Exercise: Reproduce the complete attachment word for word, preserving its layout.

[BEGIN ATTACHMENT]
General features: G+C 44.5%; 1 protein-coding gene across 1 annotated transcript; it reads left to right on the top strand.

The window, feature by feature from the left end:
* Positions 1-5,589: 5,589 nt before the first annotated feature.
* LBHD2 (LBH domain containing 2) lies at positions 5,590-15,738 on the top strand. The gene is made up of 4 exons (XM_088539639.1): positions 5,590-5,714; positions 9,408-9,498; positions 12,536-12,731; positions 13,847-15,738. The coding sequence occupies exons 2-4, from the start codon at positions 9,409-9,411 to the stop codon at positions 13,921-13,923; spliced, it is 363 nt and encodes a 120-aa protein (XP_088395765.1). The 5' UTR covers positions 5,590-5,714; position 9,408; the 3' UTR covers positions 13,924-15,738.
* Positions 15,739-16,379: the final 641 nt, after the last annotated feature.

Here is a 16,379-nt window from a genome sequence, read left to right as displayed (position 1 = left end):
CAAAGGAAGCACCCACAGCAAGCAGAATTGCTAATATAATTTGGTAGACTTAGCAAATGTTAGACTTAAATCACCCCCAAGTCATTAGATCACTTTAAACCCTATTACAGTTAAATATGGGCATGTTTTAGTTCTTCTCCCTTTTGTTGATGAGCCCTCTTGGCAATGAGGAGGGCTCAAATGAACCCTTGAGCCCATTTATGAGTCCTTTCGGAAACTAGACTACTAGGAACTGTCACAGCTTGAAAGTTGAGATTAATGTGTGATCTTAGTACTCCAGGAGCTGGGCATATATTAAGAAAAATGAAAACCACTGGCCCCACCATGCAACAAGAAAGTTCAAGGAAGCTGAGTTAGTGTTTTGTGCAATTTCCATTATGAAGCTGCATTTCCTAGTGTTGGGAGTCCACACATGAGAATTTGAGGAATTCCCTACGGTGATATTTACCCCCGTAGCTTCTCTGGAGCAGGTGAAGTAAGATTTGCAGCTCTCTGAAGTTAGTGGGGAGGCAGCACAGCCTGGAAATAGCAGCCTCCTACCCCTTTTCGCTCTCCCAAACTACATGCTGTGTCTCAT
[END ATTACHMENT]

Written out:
General features: G+C 44.5%; 1 protein-coding gene across 1 annotated transcript; it reads left to right on the top strand.

The window, feature by feature from the left end:
* Positions 1-5,589: 5,589 nt before the first annotated feature.
* LBHD2 (LBH domain containing 2) lies at positions 5,590-15,738 on the top strand. The gene is made up of 4 exons (XM_088539639.1): positions 5,590-5,714; positions 9,408-9,498; positions 12,536-12,731; positions 13,847-15,738. The coding sequence occupies exons 2-4, from the start codon at positions 9,409-9,411 to the stop codon at positions 13,921-13,923; spliced, it is 363 nt and encodes a 120-aa protein (XP_088395765.1). The 5' UTR covers positions 5,590-5,714; position 9,408; the 3' UTR covers positions 13,924-15,738.
* Positions 15,739-16,379: the final 641 nt, after the last annotated feature.

Here is a 16,379-nt window from a genome sequence, read left to right as displayed (position 1 = left end):
CAAAGGAAGCACCCACAGCAAGCAGAATTGCTAATATAATTTGGTAGACTTAGCAAATGTTAGACTTAAATCACCCCCAAGTCATTAGATCACTTTAAACCCTATTACAGTTAAATATGGGCATGTTTTAGTTCTTCTCCCTTTTGTTGATGAGCCCTCTTGGCAATGAGGAGGGCTCAAATGAACCCTTGAGCCCATTTATGAGTCCTTTCGGAAACTAGACTACTAGGAACTGTCACAGCTTGAAAGTTGAGATTAATGTGTGATCTTAGTACTCCAGGAGCTGGGCATATATTAAGAAAAATGAAAACCACTGGCCCCACCATGCAACAAGAAAGTTCAAGGAAGCTGAGTTAGTGTTTTGTGCAATTTCCATTATGAAGCTGCATTTCCTAGTGTTGGGAGTCCACACATGAGAATTTGAGGAATTCCCTACGGTGATATTTACCCCCGTAGCTTCTCTGGAGCAGGTGAAGTAAGATTTGCAGCTCTCTGAAGTTAGTGGGGAGGCAGCACAGCCTGGAAATAGCAGCCTCCTACCCCTTTTCGCTCTCCCAAACTACATGCTGTGTCTCAT